• Kill la Kill has a lot of examples, overt and subtle. Note that Hot Bloodedness doesn't say anything about a character; this is a World of Ham.
    • Ryuko is a highly aggressive and strong fighter who does what comes naturally, but switches to Confusion Fu when that doesn't work, and works with her Kamui flawlessly under most circumstances. She's a fairly laid-back individual when she's off the clock, and a Determinator when on. She's also a lot smarter than she often seems.
    • Satsuki, meanwhile, normally uses the quick and elegant method, being a princess and all. That's not her specialty; her specialty is sneak attacks, trickery, and when that fails, improvisation. She's The Unfettered, and will do whatever it takes to win if the stakes are high enough. She also overrides her Kamui rather than working with it. This is a symbol of Heroic Willpower. Her "wedding dress" is an Evil Weapon, and Satsuki is strong enough to control it, but will never pretend that it is anything other than her servant.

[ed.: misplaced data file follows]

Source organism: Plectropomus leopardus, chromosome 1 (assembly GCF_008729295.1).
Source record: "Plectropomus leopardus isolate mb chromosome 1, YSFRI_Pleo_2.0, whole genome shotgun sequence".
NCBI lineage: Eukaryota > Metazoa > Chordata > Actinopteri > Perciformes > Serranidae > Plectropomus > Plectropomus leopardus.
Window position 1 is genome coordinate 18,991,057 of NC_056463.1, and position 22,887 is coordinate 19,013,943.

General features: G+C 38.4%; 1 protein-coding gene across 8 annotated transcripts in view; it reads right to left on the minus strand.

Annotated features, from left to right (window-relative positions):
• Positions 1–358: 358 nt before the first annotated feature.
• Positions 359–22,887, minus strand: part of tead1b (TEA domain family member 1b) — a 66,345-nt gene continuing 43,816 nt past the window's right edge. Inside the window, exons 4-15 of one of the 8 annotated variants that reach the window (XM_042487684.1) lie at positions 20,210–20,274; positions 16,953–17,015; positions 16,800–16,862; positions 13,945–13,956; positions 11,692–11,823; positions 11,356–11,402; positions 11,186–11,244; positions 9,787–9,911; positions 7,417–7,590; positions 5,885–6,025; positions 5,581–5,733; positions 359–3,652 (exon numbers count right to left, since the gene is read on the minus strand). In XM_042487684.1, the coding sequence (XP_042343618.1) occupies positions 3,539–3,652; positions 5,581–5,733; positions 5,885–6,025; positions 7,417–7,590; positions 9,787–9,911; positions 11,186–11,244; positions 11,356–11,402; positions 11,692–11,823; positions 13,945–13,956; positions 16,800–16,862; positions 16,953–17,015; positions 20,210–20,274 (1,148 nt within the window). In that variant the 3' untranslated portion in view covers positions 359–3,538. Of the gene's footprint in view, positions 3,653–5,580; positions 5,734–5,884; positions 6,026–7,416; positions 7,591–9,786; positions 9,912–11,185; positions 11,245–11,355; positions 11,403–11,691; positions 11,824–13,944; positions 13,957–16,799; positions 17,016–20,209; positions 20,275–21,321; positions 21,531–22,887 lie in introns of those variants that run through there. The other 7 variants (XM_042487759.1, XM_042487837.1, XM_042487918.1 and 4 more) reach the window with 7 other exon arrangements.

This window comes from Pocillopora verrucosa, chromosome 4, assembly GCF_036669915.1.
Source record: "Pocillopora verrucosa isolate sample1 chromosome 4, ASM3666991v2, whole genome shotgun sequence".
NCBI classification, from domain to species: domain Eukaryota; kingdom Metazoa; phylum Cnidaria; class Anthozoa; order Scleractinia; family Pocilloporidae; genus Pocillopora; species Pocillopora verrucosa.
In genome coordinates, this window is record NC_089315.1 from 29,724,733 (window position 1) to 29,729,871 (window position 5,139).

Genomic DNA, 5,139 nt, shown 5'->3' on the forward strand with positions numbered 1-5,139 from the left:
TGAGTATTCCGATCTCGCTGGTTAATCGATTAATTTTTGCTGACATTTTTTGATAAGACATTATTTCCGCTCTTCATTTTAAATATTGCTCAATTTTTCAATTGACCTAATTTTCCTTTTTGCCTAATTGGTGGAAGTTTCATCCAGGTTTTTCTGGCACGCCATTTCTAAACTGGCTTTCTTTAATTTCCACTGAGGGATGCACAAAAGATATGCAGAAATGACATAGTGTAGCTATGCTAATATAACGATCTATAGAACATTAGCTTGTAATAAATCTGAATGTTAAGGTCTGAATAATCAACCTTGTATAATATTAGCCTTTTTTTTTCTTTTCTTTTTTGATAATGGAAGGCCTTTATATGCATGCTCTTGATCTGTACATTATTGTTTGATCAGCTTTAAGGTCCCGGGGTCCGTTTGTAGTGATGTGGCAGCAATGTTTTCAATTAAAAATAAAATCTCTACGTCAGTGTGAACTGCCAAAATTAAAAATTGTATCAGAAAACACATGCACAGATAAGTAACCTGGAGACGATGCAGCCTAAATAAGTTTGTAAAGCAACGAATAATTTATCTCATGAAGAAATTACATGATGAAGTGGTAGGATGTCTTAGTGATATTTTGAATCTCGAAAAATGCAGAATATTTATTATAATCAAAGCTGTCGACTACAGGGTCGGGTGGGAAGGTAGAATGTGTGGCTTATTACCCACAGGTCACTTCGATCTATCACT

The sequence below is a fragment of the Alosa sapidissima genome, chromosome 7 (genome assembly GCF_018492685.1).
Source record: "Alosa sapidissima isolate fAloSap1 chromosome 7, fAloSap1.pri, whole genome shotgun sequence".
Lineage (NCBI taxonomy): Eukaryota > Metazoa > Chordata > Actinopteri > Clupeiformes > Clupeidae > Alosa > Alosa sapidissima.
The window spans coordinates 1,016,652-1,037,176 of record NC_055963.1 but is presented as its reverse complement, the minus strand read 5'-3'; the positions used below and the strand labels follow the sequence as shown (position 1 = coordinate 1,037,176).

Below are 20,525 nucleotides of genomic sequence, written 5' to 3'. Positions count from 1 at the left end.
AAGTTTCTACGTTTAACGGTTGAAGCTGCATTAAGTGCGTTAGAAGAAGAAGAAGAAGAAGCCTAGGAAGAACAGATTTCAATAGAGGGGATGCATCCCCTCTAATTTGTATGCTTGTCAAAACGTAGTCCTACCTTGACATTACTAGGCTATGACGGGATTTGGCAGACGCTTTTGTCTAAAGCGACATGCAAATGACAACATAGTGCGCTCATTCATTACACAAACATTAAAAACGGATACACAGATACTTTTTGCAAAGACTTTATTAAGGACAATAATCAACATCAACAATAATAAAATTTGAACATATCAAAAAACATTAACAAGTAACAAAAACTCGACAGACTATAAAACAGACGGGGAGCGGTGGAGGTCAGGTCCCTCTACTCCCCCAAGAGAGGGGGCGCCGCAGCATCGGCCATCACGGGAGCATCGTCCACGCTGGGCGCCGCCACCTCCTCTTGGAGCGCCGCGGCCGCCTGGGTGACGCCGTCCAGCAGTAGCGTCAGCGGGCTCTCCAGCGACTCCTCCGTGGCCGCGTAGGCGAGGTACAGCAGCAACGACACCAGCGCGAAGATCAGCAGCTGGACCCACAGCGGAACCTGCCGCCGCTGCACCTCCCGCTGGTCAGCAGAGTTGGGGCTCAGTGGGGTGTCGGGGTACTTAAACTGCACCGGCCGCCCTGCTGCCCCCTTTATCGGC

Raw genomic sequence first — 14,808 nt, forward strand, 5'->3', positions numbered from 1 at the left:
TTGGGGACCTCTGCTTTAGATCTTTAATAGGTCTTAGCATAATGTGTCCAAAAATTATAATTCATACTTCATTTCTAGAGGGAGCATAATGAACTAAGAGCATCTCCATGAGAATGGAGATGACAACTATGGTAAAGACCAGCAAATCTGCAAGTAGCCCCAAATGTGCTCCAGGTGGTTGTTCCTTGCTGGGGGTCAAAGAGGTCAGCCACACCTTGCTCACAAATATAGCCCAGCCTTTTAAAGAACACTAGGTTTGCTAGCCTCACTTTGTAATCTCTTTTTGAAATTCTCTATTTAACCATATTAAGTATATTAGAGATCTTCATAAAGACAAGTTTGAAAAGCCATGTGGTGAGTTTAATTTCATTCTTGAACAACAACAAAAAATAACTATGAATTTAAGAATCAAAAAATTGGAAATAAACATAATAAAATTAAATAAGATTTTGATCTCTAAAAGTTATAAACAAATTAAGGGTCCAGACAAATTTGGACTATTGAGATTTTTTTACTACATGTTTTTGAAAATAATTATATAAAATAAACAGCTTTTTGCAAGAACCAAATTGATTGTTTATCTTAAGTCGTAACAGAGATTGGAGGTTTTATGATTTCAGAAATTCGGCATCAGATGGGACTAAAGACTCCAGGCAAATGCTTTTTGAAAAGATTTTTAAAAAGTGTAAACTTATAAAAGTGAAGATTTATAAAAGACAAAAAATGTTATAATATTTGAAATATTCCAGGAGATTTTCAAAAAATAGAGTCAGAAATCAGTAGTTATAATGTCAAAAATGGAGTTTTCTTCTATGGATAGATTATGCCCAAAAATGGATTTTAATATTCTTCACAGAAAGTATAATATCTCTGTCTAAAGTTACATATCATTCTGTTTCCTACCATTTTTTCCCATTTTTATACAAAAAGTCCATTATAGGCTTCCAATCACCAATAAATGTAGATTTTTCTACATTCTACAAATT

• Mako is useless in a fight without a Goku Uniform, yet she becomes an immensely strong brute-force fighter when wearing one. She's The Fool and a Crouching Moron, Hidden Badass.
    • Gamagoori is a Combat Sadomasochist, but completely subverts the stereotypes associated with that. However, reading his sadomasochistic tendencies as a defensive and Counter-Attack-heavy style, one could conclude that he's actually a Martial Pacifist and protector of the weak, which is in fact the truth.
    • Inumuta specializes in Awesomeness by Analysis and a Cloaking Device. He's The Evil Genius and more of an observer than a fighter.
    • Sanageyama goes for elegant kendo strikes, and after some development, becomes a Blind Weaponmaster relying on Super Senses, with a massively oversized suit of Power Armor that's Compensating for Something but is actually a Fragile Speedster. He's an Arrogant Kung-Fu Guy and is in fact compensating for an undersized penis.
    • Jakuzure is a Musical Assassin who uses a flying tank, favoring long-range brute-force bombardment as her preferred tactic. She's an Alpha Bitch with a huge ego, and her use of brute force is a sign of arrogance.
  • Sailor Moon provides a few examples, besides the obvious one: